Marcus Johns and Kawannahere Devery Jacobs rounded out the rest of the key cast. Marcus was somewhat new to acting on this scale but was really fun to work with and nailed his performance. I was thrilled that I was able to work with Devery, since she was always who I pictured as her character, Tina. She’s such a badass character and getting to see Tina and Isla’s friendship blossom on screen was my favourite.
Because we were filming so remotely and could only bring actors up for a limited time, our rehearsals were very brief and mostly consisted of talking though the material and the characters, and seeing what things in our personal lives we could draw upon for certain scenes. I always like to be very collaborative with my cast and invite them to bring their own versions of the character into the mix.
What were the biggest challenges during production and how did you overcome them?
Easily the biggest challenge was lack of time, which is often the case on these kinds of projects. We had a set number of shoot days despite an ever-more complex script. This meant our days were very packed and we had to constantly move very fast. We overcame this, or tried to, by simplifying our setups, being as economical as possible with our shot list and keeping everyone in good spirits. My assistant director Jeremy Doiron helped immeasurably with this – despite having the hardest job, he was always in a positive mood and helped me and my director of photography to lead our teams to get things done well and in time.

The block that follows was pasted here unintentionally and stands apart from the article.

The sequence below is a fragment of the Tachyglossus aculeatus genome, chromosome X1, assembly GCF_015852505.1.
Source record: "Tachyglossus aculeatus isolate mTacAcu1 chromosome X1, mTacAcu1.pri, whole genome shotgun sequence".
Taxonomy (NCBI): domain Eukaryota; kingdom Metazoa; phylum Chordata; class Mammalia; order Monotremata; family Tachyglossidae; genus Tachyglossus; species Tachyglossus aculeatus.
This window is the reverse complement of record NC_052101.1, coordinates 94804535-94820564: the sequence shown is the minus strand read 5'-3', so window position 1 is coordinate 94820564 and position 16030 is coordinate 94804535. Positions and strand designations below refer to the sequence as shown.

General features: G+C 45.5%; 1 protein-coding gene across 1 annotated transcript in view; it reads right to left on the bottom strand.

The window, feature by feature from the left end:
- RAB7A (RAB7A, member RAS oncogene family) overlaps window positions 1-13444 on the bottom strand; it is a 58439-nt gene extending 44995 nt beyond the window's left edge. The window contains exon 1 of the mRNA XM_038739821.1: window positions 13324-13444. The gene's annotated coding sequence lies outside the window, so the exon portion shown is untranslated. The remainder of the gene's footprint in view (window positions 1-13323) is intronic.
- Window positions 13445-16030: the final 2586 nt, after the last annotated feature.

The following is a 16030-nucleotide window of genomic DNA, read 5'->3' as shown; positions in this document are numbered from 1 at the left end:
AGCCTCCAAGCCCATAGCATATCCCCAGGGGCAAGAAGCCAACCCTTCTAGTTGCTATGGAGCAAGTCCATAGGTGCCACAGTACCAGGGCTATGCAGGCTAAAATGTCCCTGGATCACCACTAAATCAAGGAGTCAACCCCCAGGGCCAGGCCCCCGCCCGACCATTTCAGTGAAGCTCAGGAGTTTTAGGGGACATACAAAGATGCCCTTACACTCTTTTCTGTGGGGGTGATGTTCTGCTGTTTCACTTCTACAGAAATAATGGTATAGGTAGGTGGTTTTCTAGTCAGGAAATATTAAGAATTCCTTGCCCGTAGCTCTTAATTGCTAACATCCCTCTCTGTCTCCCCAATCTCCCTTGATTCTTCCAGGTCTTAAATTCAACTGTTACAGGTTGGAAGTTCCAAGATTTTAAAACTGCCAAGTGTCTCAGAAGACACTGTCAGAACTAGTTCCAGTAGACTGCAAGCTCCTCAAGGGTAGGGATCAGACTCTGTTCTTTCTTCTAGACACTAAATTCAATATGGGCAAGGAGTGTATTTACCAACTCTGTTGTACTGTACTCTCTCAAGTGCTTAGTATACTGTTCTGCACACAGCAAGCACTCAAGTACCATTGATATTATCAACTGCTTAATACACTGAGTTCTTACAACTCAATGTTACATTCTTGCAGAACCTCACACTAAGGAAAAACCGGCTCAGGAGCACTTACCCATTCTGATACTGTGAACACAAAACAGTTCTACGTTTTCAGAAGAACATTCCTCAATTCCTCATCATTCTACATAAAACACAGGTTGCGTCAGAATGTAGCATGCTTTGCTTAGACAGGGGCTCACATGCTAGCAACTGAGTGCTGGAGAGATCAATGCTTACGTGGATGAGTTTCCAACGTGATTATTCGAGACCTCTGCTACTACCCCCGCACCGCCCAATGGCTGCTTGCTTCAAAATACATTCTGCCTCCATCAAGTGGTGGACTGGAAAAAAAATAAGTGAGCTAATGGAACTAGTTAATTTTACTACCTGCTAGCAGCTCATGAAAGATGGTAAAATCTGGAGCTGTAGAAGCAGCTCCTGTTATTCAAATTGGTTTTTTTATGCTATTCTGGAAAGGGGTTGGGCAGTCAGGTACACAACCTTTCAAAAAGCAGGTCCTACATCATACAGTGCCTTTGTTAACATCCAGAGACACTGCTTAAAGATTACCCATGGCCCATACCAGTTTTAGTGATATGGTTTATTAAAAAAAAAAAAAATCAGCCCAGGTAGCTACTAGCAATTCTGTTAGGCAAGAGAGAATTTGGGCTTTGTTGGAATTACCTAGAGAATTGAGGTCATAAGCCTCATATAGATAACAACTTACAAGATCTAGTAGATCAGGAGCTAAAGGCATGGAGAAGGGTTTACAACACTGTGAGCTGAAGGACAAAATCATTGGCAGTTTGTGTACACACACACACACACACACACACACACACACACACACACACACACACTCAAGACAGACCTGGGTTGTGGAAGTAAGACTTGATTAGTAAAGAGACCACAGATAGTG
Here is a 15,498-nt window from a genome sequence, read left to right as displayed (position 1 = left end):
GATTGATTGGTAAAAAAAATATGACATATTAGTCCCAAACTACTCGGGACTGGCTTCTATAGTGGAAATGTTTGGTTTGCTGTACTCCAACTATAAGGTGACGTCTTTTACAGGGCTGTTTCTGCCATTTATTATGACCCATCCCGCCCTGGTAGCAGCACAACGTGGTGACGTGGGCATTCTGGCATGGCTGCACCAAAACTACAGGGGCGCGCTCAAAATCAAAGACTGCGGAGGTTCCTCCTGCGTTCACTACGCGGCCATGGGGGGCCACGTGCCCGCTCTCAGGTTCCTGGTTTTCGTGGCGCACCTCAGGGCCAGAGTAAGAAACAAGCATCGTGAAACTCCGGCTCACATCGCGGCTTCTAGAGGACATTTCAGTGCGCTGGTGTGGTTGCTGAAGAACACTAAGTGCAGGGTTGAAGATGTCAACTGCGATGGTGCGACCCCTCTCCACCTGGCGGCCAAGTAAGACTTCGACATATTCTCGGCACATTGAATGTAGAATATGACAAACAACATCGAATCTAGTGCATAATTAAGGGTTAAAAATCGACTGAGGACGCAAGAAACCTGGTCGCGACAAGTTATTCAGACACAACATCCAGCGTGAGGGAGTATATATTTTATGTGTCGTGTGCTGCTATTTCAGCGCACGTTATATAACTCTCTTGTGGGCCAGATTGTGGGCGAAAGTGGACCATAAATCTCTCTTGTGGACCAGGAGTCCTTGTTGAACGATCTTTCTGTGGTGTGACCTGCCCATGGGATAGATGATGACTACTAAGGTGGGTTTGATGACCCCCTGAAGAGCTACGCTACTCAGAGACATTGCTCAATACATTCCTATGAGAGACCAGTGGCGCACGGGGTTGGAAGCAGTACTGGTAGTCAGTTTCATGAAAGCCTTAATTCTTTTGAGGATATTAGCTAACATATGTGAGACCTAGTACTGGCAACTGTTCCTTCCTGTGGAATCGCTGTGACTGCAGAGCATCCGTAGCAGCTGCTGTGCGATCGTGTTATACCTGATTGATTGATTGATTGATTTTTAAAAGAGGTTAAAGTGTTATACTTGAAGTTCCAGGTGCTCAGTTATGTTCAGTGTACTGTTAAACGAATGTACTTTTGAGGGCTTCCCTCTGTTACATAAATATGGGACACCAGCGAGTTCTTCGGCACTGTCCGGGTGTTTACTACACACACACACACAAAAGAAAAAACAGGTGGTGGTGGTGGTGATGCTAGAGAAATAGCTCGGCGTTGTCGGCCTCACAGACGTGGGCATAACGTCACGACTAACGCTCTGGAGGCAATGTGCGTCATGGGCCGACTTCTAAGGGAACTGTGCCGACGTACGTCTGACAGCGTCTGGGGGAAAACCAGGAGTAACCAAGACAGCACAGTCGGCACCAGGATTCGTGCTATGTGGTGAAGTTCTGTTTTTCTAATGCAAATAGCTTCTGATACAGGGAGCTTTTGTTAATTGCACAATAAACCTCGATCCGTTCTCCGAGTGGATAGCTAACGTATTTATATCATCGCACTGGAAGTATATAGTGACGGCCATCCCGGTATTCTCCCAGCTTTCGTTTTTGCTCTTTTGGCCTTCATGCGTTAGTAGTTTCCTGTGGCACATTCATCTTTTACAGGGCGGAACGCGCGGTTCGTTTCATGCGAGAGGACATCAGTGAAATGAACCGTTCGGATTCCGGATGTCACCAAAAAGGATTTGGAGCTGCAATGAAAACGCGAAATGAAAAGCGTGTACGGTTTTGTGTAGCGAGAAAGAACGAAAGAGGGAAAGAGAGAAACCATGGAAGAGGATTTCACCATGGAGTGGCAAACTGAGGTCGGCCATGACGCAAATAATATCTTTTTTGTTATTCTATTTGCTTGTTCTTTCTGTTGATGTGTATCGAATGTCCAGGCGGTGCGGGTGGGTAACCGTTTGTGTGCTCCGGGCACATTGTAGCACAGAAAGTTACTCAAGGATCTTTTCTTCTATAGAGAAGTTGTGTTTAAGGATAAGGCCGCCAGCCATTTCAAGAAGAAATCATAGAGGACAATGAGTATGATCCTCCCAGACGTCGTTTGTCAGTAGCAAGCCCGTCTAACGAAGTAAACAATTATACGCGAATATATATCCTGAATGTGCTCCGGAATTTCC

What are you working on next? Could Cold have a sequel or perhaps transition into a longer-running series elsewhere?
I would love to get a chance for a sequel or to make Cold into a TV show or even a film. I think most directors are never totally satisfied with their work and will usually jump at a chance to give it another swing. I love the Cold world and know I could do so much more with it. Right now I’m working on lining up my next digital project as well as writing the screenplay of what I hope will be my first feature.